Differences between adjustable and fixed rate loans
With a fixed-rate loan, your monthly payment remains the same for the life of the loan. The amount of the payment that goes for your principal (the actual loan amount) will increase, but the amount you pay in interest will decrease accordingly. The property taxes and homeowners insurance will increase over time, but generally, payment amounts on these types of loans change little over the life of the loan.
Early in a fixed-rate loan, most of your monthly payment pays interest, and a significantly smaller percentage goes to principal. This proportion gradually reverses as the loan ages.
You might choose a fixed-rate loan to lock in a low rate. People select fixed-rate loans when interest rates are low and they want to lock in at the low rate. If you have an Adjustable Rate Mortgage (ARM) now, refinancing into a fixed-rate loan can provide more monthly payment stability. If you have an Adjustable Rate Mortgage (ARM) now, we'd love to help you lock in a fixed-rate at the best rate currently available. Call Capacity Lending, LLC at 469-640-0400 to learn more.
Adjustable Rate Mortgages — ARMs, come in many varieties. Generally, the interest for ARMs are based on a federal index. Some examples of outside indexes are: the 6-month Certificate of Deposit (CD) rate, the 1 year Treasury Security rate, the Federal Home Loan Bank's 11th District Cost of Funds Index (COFI), or others.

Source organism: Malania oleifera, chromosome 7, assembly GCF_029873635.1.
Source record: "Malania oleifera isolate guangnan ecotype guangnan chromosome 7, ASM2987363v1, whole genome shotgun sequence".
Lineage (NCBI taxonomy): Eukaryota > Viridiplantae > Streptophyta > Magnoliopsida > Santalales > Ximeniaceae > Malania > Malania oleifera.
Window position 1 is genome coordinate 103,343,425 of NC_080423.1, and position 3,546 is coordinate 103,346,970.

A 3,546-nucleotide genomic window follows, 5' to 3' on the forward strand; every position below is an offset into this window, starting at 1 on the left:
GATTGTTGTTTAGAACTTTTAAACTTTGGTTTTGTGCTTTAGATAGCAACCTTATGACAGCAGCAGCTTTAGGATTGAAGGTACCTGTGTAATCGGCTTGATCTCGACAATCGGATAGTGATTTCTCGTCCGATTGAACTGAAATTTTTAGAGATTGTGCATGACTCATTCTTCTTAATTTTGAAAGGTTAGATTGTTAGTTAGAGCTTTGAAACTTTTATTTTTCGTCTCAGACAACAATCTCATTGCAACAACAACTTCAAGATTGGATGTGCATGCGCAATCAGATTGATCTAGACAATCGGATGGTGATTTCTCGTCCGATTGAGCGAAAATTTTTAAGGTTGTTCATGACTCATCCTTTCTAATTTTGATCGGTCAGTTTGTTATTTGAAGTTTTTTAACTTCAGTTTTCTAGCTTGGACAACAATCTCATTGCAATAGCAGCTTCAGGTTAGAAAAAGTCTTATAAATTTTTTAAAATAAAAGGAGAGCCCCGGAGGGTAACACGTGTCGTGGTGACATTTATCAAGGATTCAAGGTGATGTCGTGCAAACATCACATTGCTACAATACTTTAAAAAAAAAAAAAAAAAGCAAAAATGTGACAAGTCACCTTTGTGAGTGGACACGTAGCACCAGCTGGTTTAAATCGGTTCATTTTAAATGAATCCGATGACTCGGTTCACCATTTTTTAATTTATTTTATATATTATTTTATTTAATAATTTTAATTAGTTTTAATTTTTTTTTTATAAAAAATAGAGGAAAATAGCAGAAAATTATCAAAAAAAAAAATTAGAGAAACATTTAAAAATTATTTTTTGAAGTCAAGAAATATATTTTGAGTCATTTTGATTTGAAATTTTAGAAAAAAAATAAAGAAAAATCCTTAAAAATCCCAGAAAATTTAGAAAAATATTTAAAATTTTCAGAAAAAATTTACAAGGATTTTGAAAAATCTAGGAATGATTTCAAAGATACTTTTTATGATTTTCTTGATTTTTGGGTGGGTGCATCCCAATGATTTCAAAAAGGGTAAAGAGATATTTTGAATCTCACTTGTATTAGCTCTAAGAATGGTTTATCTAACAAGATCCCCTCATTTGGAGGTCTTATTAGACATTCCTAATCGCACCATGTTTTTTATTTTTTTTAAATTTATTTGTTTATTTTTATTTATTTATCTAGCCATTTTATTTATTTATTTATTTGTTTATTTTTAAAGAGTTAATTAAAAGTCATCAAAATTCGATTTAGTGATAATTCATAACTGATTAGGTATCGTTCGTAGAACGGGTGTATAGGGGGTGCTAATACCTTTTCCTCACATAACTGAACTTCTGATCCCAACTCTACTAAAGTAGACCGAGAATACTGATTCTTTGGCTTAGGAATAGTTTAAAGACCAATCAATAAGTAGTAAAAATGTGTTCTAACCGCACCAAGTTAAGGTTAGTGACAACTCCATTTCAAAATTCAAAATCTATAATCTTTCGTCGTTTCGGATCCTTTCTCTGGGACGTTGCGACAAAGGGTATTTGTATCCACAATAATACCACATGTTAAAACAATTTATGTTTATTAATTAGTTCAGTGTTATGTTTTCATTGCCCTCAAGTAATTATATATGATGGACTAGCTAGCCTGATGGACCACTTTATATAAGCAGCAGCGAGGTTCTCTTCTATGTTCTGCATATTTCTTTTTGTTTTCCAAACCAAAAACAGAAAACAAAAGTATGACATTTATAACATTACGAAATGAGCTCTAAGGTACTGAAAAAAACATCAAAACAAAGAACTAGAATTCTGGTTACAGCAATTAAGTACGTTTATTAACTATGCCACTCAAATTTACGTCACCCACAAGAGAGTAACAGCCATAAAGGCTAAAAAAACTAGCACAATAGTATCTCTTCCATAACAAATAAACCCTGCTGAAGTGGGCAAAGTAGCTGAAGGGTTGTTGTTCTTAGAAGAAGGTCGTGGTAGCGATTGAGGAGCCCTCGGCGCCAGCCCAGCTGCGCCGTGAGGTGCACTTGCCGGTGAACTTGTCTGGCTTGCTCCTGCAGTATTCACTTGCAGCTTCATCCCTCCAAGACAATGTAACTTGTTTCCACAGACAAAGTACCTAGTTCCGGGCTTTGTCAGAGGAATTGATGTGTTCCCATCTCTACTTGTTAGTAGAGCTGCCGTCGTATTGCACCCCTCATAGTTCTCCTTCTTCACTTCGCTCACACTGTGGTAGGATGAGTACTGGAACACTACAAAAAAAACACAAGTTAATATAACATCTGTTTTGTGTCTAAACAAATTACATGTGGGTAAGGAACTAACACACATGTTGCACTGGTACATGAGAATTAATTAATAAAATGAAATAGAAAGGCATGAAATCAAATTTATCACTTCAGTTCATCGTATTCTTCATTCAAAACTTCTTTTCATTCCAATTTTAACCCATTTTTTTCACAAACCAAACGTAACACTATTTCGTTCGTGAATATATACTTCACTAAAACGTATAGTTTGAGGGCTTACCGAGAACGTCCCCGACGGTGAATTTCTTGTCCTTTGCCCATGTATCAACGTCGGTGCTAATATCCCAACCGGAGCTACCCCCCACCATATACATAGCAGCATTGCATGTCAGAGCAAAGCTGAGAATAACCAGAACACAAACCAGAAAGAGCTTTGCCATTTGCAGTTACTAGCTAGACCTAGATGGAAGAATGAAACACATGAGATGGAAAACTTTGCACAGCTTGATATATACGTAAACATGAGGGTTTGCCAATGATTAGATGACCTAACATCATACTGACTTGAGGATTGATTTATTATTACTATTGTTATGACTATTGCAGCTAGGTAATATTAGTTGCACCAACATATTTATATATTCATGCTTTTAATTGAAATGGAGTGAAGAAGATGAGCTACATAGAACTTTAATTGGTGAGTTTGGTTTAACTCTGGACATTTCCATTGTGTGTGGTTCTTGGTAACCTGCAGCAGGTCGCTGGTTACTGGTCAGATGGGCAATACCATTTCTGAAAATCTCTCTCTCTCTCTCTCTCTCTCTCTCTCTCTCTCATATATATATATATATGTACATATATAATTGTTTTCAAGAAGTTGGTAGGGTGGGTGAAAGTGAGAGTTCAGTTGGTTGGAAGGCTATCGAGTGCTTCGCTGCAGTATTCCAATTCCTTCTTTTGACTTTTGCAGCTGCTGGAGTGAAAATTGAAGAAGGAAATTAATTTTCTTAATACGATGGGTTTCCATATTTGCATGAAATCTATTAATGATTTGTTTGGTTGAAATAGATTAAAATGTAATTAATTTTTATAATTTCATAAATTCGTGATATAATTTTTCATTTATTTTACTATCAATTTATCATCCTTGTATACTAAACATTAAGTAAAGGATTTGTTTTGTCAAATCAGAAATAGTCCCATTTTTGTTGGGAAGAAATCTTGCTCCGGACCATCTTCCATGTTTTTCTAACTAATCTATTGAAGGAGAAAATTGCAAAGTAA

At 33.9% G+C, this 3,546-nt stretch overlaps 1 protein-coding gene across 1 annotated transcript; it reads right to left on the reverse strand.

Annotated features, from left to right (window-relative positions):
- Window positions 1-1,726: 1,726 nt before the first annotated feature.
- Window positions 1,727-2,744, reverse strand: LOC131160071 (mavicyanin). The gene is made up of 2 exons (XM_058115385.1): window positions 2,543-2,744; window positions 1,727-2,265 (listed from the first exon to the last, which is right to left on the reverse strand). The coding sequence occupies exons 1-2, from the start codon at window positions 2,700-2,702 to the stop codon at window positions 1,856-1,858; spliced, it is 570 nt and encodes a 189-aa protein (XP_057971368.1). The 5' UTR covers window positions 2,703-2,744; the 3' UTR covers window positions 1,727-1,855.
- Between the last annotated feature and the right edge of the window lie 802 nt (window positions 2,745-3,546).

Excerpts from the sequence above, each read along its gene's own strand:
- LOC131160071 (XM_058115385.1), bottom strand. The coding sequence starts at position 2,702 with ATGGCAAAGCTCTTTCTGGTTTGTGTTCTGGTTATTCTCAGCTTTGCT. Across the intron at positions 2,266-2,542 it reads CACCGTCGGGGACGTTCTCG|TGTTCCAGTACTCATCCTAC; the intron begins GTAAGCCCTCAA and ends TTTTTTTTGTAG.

Most programs feature a cap that protects borrowers from sudden increases in monthly payments. Some ARMs won't increase more than 2% per year, regardless of the underlying interest rate. Your loan may feature a "payment cap" that instead of capping the interest directly, caps the amount the monthly payment can increase in one period. Plus, almost all ARM programs feature a "lifetime cap" — this cap means that your rate can't ever exceed the cap percentage.
ARMs usually start out at a very low rate that may increase as the loan ages. You've probably heard of 5/1 or 3/1 ARMs. For these loans, the introductory rate is fixed for three or five years. After this period it adjusts every year. These loans are fixed for 3 or 5 years, then adjust. Loans like this are often best for people who expect to move within three or five years. These types of adjustable rate programs benefit borrowers who plan to sell their house or refinance before the initial lock expires.
You might choose an ARM to get a lower introductory interest rate and count on moving, refinancing or simply absorbing the higher rate after the introductory rate expires. ARMs are risky if property values decrease and borrowers can't sell their home or refinance their loan.
Have questions about mortgage loans? Call us at 469-640-0400. We answer questions about different types of loans every day.